We were at the end of the earth, and I was home.

A genuine Texas sun above a desert landscape. Photograph: J Gerald Crawford
A genuine Texas sun above a desert landscape. Photograph: J Gerald Crawford

HAVE YOU EVER HAD a nightmare that came true?

Well, I did.

I had a reoccurring dream that I lived in a small house with ugly kitchen cabinets.

I cried,” Why did you move me from my dream home?”

I enjoyed a comfortable life as a stay-at-home mom in a four story, twelve room house.

My husband had an amazing profession as Chief Photographer for Southern Living Magazine.

Returning from an out-of-town assignment, he announced that he and Caleb, Travel Editor for the magazine, had decided to start their own business.

“Where?” I wondered.

“We closed our eyes over a Texas map, let a finger drop, and it landed on Waxahachie,” they said.


“Waxa-Where?” I questioned.

Faye Crawford
Faye Crawford

Before I knew what was happening, my nightmare began to unfold.

“You did what?”

Quit your job?”

“What are you thinking?”

On January 1,1977, we flew to Shreveport, Louisiana, where Caleb’s dad met us.

“I hope you enjoy your first visit to Texas,” Mr. Pirtle said.

From his home in Kilgore, we headed west.

The Dallas mixmaster, covered in one and a half inches of sleet that had fallen paralyzing north Texas, was tremendously scary and incredibly dangerous.

Some way to begin a new year!

There we were.

Strangers in town.

No jobs.

“We want to buy houses.”

“No problem,” the banker told us.

A realtor showed us the only three houses that were available in the small town of 15,000.

Two houses were in a new development called Indian Hills.

In the first place, where were the hills?

All I saw was a barren, flat desert.

No trees, no landscaping.


Nothing but two foot icicles hanging from the eaves of the houses.

I didn’t want to be in the wide open spaces where all I could see was a broad expanse of prairie with no vegetation except fields of cotton and maze. The City was absolute treeless, with an exception of an occasional group of trees. How could anyone live without woods?

Linda, Caleb’s wife, asked, “Which house do you like?”

“Neither.” I shrugged. “Buy the one you want,” I answered.

She chose the one on Chieftain.

That left the one on Sagebrush.

I liked both street names.

I think the builder used left over wallpaper from other houses to decorate without a specific color scheme.

Then, I saw it!

The tiny, ugly kitchen that was in my dream.

While staying at Brookside Inn, Gerald and Caleb, talked excitedly about their new adventure.

Linda mentally placed every piece of her furniture in each room.

I was heartsick over the entire situation.

Gerald had a pioneering spirit and a vision for what he could achieve.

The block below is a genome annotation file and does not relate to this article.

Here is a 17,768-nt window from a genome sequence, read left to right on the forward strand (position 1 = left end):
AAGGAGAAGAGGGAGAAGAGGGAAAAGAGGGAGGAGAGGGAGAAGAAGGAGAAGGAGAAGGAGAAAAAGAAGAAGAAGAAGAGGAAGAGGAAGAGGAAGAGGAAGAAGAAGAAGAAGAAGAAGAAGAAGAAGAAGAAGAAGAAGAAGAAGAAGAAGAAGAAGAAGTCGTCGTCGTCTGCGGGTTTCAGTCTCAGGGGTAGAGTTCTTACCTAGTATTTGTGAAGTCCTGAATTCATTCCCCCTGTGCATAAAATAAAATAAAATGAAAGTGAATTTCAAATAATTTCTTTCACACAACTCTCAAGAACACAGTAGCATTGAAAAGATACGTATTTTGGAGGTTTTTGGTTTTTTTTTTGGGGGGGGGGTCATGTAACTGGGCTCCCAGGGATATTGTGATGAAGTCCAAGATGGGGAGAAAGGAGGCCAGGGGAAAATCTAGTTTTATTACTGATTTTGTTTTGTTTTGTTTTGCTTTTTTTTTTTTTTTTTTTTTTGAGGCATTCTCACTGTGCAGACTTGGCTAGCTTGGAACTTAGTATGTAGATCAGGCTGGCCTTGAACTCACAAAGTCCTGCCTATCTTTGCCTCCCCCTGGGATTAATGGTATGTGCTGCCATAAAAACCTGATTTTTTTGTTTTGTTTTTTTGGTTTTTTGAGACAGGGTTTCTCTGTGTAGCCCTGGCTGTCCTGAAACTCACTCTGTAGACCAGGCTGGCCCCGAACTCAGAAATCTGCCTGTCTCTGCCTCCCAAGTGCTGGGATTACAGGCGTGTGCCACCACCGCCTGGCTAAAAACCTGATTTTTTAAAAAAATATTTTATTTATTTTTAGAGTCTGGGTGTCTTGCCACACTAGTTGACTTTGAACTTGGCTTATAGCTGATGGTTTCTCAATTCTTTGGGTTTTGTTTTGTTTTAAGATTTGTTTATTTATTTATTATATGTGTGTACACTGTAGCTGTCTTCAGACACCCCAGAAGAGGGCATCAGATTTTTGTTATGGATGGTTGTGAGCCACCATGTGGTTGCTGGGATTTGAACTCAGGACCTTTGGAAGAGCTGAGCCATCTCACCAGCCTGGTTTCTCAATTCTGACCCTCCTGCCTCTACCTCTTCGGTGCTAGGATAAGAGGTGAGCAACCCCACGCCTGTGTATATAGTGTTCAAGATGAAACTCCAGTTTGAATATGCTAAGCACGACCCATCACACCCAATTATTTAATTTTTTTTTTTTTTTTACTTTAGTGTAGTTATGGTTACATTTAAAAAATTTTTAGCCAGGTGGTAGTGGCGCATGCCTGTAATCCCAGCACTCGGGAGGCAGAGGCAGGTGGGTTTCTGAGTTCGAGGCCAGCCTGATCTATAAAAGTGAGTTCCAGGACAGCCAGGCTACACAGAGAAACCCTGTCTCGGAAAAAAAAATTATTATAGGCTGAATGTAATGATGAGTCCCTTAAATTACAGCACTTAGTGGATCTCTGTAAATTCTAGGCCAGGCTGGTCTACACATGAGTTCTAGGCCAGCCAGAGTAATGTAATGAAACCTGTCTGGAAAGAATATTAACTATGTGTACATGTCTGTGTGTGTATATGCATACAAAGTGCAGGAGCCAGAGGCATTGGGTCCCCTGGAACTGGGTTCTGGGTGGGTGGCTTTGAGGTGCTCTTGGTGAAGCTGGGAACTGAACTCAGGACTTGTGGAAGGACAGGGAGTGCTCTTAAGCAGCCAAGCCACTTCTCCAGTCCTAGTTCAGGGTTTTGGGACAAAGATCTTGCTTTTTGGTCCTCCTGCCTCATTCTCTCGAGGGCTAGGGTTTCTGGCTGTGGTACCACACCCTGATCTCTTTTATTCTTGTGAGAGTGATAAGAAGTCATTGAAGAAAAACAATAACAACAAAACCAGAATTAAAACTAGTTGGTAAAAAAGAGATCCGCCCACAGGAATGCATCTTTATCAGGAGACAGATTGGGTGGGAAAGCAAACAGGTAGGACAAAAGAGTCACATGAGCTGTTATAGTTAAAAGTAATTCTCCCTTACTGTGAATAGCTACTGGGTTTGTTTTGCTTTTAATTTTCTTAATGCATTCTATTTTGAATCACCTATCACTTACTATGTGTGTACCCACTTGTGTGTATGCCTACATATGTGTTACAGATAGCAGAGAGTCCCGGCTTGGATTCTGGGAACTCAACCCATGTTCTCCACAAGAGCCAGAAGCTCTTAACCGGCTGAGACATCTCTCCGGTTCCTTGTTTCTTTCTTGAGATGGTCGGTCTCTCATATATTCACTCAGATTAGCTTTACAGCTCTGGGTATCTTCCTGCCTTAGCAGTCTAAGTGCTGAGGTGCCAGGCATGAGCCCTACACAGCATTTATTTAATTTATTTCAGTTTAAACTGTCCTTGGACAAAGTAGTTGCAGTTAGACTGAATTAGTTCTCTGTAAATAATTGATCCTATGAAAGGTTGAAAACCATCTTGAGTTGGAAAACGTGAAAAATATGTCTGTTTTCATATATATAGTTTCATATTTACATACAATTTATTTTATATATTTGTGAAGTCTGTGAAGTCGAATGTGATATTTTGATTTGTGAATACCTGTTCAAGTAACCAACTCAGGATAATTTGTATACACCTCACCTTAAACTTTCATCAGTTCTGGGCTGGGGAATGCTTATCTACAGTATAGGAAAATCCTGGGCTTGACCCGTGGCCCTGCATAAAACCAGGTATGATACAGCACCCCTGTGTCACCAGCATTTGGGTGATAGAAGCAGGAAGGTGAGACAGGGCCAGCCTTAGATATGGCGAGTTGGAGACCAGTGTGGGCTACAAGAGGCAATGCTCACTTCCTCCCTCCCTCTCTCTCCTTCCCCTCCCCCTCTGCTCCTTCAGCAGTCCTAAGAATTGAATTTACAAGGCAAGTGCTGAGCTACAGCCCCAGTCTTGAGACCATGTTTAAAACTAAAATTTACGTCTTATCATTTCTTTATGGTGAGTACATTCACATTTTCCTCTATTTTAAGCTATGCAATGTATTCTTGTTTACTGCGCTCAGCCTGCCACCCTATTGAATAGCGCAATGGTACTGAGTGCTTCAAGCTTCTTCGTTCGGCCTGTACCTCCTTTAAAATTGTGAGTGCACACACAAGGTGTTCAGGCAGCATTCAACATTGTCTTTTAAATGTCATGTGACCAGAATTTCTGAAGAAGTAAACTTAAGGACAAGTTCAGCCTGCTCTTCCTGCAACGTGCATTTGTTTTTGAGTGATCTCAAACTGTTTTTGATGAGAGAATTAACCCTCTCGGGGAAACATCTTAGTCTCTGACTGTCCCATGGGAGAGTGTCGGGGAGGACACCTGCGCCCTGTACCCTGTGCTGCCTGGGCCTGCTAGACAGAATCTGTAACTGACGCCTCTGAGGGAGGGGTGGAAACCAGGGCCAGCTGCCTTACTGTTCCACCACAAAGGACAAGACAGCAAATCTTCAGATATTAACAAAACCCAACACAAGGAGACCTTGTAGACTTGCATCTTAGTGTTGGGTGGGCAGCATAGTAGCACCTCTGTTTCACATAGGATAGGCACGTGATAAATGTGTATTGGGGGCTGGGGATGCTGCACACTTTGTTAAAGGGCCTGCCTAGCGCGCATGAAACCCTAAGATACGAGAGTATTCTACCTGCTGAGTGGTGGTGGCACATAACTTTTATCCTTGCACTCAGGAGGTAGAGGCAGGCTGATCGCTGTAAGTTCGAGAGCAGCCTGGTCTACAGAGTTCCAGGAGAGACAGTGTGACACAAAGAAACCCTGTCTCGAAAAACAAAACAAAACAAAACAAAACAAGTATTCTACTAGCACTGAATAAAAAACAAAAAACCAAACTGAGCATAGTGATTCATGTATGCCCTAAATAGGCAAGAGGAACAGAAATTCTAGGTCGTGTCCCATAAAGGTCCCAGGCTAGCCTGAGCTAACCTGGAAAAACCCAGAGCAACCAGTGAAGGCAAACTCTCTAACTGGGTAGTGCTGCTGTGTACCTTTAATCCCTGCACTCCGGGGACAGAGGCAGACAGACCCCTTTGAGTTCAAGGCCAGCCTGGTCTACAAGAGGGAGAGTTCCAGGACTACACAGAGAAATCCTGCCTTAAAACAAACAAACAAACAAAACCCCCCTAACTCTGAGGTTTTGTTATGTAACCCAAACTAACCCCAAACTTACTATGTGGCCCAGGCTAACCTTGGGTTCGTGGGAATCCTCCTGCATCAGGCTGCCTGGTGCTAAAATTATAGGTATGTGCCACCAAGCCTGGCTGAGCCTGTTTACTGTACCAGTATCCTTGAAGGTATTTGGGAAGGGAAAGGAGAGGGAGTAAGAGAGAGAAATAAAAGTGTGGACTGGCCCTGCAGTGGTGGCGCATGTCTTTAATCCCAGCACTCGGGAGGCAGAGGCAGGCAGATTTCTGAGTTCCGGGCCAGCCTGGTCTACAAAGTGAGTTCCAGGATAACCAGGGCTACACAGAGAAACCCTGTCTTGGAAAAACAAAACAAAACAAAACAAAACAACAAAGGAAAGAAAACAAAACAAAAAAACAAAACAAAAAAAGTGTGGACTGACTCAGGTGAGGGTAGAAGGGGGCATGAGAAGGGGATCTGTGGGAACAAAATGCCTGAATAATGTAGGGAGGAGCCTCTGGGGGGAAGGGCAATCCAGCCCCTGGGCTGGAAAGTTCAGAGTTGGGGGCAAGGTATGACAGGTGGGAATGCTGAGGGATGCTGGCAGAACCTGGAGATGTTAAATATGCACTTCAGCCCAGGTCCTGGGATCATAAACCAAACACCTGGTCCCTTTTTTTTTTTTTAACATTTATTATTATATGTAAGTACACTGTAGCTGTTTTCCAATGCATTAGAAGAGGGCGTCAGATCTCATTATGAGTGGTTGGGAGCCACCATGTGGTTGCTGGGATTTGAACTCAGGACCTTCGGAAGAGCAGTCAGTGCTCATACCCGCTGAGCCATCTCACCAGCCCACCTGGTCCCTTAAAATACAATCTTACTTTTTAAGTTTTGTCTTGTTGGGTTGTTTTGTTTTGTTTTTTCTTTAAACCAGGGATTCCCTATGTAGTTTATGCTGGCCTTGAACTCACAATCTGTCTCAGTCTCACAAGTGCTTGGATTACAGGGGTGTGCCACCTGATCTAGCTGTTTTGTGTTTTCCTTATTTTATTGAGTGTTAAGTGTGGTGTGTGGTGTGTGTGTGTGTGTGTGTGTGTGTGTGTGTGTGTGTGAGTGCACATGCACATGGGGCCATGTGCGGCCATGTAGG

I had no motivation or enthusiasm for this opportunity for a fresh start to make our fortune. I lacked the courage and perseverance to forge into new territory.

Back in Birmingham, our house was officially up for sale.

My stomach knotted.

We were moving.

No returning.

The dreaded thought of leaving my hometown, family, friends, and my house made me scream.

Relocating was overwhelming.

The moving van left with our possessions.

Gerald was in Florida on assignment.

My parents and sister helped load my Monte Carlo with essentials needed for the trip west.

I walked through the house one last time.

I sobbed.

With the house secured, I went out through the garage and closed the door.

Just as the lock clicked, I panicked.

My keys were in the house.

More tears.

My twelve year old son jumped up on the railing of the deck, grabbed hold of a drain, pulled himself up, and crawled into a bathroom window that I thought I had locked, and retrieved the keys.

Since I couldn’t see through the tears, dad drove us to my parents’ house.

The next morning, I left my familiar life behind.

Sitting in the passenger’s seat, with my six year old daughter in her lap, was my mother.

( Seat belts were not law in those days.)

As we drove through Chunky, Mississippi, my baby lost her first tooth.

My pre-teen in the back seat, read a map and prompted me to use the Citizens Band Radio, a system of short-distance communication to contact truckers for directions to the nearest gas station.

On June 20, 1977, we arrived in Waxahachie, Texas.

Using Stan’s telescope, mother found a grocery store that was two miles away.

The terrible winds reminded me of the westerns that I watched on Saturday mornings where cowboys struggled to shut the door of their ranch houses.

As we unpacked, boxes were placed on the patio. They were carried away in the wind as we watched them tumble high in the sky until they disappeared into the distance.

My first experience of the plains was nauseating.

How could anyone live in this sparse, uncivilized place?

The lifeless black dirt was dry, cracked, and hard as a rock.

Why would anyone want to live so far away from mountains and oceans ?

All I saw was terrible emptiness.

The muggy humidity in Alabama didn’t match the level of the “sauna” a hundred and ten degrees I experienced as we attended a Cabrito Cook Off where there were competitive events of cow chip tossing and demonstrations of proper goat pill flipping techniques.

“Really? “ “ Is this what Texans do for entertainment?” exclaimed mother as she picked up a pill to see if it was authentic.

I thought we had moved to the end of the world. “If I go any further, I will fall off of planet Earth.”

Grieving, I sat on the front stoop and watched the sun, setting in the west, touch the ground leaving the sky a dusky shade of orange and red surrounded in a deep purple.

I became a Texan by choice.

My husband’s choice.

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